The latest figures have Bolsonaro polling at 35% support, which is a 3 percentage point jump since Tuesday, and Haddad at 22%, and the Datafolha poll has the pair deadlocked in a possible runoff vote. But perhaps most shocking is that support among women has shot up according to reportswith polls finding a 6% rise in support from women, apparently trumping his supposed history of sexism.

It is not likely that a president will be decided in the first round, something which hasn’t happened since 1998. France24 reports that the latest polls show “Bolsonaro has 39 percent of the valid votes, 11 points short of a majority needed for a first-round victory. Failing that, the two top vote-getters will face off on Oct. 28.”

Prior to the attack Bolsonaro was losing votes, but the incident brought instant national and international attention, and he’s spent much of September in the hospital.

The federal congressman has been hospitalized for most of September, and has frequently issued statements while in recovery — all of which appears to have helped him.

“People will start to see Bolsonaro as a victim,” predicted Luiz Roberto Monteiro, an analyst with Renascenca brokerage, in the immediate aftermath of the stabbing.

Bolsonaro, once feared by investors because of comments against privatizations and private investments, has become the most viable option against the left. And now he’s dominating even while absent from the campaign trail.


The statements, views and opinions expressed in this column are solely those of the author and do not necessarily represent those of this site. This site does not give financial, investment or medical advice.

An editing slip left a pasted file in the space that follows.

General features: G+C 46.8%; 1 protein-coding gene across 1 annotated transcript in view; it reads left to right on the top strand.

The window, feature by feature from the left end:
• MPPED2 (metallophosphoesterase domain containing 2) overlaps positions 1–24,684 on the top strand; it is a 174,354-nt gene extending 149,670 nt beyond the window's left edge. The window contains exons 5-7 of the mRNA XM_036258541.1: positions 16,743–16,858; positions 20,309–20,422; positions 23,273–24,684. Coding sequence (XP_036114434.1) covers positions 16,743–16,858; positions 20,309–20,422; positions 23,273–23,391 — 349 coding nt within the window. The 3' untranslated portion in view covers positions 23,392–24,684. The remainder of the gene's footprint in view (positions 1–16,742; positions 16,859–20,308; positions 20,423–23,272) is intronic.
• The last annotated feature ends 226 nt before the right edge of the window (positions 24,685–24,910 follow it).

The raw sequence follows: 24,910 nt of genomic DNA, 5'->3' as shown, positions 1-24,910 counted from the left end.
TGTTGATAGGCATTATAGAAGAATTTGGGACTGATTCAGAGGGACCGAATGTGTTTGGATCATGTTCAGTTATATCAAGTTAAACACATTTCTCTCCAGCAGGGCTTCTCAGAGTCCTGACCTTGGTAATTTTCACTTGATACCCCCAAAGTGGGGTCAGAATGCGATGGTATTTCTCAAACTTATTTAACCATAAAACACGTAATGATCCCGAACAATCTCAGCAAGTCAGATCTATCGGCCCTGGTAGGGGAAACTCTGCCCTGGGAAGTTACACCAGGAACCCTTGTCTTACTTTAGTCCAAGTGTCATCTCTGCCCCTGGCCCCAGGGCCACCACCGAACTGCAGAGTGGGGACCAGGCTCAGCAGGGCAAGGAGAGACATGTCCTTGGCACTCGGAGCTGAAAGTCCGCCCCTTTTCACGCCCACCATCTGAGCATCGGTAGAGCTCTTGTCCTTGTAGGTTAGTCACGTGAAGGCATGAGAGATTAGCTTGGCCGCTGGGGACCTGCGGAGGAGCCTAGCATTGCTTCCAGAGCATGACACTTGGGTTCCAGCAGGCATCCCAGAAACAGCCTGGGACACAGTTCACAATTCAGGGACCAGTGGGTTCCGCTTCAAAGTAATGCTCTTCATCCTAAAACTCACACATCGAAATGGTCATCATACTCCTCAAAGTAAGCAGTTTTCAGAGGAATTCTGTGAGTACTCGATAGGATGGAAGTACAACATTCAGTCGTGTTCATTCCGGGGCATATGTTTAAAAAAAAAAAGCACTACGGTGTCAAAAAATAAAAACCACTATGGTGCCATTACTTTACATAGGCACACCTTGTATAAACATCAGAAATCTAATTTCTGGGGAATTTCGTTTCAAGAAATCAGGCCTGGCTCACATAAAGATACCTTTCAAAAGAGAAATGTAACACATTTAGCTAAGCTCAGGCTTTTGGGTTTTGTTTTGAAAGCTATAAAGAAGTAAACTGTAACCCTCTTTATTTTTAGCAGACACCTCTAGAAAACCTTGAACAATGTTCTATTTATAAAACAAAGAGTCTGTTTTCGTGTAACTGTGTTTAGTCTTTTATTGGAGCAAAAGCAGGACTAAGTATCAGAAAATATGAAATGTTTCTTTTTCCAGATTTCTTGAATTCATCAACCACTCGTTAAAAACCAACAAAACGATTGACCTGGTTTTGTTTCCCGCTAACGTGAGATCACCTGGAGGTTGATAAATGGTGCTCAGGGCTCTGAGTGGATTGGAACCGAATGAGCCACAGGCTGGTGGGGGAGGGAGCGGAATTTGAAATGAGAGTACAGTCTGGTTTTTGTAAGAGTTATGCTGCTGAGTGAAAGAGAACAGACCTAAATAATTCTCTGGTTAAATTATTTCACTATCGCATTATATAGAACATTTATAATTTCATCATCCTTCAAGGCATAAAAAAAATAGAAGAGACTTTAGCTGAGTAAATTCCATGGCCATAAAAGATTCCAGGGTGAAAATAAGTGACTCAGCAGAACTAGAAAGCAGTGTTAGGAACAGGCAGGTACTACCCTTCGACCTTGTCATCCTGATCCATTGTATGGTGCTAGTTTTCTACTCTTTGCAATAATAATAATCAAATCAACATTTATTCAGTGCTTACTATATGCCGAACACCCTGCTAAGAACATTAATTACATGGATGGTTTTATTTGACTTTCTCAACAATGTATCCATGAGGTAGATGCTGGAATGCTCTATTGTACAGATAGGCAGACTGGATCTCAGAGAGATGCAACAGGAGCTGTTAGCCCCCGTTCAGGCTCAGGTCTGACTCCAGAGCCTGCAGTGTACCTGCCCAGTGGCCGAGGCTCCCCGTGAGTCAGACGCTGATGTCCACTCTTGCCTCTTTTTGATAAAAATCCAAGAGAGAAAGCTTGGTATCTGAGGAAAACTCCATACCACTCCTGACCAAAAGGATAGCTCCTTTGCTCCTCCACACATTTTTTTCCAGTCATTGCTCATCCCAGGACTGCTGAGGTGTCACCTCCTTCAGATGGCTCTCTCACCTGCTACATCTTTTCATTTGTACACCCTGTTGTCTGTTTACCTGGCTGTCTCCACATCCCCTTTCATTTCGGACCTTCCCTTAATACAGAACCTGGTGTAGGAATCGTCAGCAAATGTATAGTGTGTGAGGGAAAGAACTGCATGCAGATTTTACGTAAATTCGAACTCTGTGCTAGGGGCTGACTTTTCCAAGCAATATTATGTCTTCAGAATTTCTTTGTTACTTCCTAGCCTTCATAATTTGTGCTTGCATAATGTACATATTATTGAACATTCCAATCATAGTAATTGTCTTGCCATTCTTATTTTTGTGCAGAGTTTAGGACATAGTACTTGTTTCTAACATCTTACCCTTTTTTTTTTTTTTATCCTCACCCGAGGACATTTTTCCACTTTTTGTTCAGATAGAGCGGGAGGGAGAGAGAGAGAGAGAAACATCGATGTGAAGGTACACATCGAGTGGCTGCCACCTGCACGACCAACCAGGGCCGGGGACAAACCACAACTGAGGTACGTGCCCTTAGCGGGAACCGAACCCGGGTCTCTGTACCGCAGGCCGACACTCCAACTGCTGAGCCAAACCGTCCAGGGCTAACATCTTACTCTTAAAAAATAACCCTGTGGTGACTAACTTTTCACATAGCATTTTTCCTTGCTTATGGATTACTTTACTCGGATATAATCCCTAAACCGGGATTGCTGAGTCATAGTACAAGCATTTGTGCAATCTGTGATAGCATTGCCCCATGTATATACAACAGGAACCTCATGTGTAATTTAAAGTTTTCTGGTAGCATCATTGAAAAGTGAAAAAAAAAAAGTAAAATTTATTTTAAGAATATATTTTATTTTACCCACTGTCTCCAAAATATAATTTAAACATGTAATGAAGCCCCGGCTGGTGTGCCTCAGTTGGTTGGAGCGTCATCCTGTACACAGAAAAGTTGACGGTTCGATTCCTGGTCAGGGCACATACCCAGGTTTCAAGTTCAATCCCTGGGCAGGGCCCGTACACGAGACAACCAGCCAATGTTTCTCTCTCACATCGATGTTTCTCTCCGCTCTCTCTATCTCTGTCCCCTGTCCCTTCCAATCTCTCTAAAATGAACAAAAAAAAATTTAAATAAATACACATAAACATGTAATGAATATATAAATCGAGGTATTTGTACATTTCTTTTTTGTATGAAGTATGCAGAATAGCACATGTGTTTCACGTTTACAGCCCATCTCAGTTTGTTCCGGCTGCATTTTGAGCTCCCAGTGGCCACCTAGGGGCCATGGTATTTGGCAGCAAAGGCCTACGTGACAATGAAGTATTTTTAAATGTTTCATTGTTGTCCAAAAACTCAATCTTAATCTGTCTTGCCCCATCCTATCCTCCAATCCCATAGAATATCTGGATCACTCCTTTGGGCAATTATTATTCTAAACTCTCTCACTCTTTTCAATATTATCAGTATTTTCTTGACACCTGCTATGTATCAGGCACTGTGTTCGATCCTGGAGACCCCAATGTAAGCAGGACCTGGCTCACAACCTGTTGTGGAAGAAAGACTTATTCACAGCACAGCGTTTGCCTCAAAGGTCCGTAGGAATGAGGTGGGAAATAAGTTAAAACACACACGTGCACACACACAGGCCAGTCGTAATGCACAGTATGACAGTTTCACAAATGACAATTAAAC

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Eric Anderson
October 6, 2018

Bolsonaro has declared his intention to shut down congress. He supports the rape and torture of dissidents. He openly declares his support for military dictatorship. In this interview, he declares “We will kill 30,000 in the opposition, starting at the top. Not kicking them out of the country, but killing them for real. And if innocents are killed, too bad.” We who live in Brazil and whose loved ones could be the targets of the death squads are less sanguine than the Wall Street fat cats who look forward to the ongoing pillage of Brazil by international oligarchs.

You can call me AL
You can call me AL
Reply to  Eric Anderson
October 7, 2018

Doesn’t the US work in mysterious ways ?.

October 6, 2018

I truly hope that the candidates that do not make the grade will line up behind Haddad in the second round .Brazil desperately needs to be cleaned up politically , judicially and militarily .I have been following the the state of affairs in Brazil ever since they criminally impeached Dilma Rousseff and it has been downhill ever since.
IMHO Haddad is the best option and I hope he wins ,for the sake of all Brazilians .

October 6, 2018

He is more like a Duterte than a Trump.

Vera Gottlieb
Vera Gottlieb
October 6, 2018

No, he is NOT Brazil’s Trump – he is Bolsonaro and no one else. From the little I’ve read so far, this guy is a lot more vicious and dangerous than Trump. No, not defending Trump either.

October 7, 2018

The main thing that he has in common with Trump is being a puppet of the Neocons.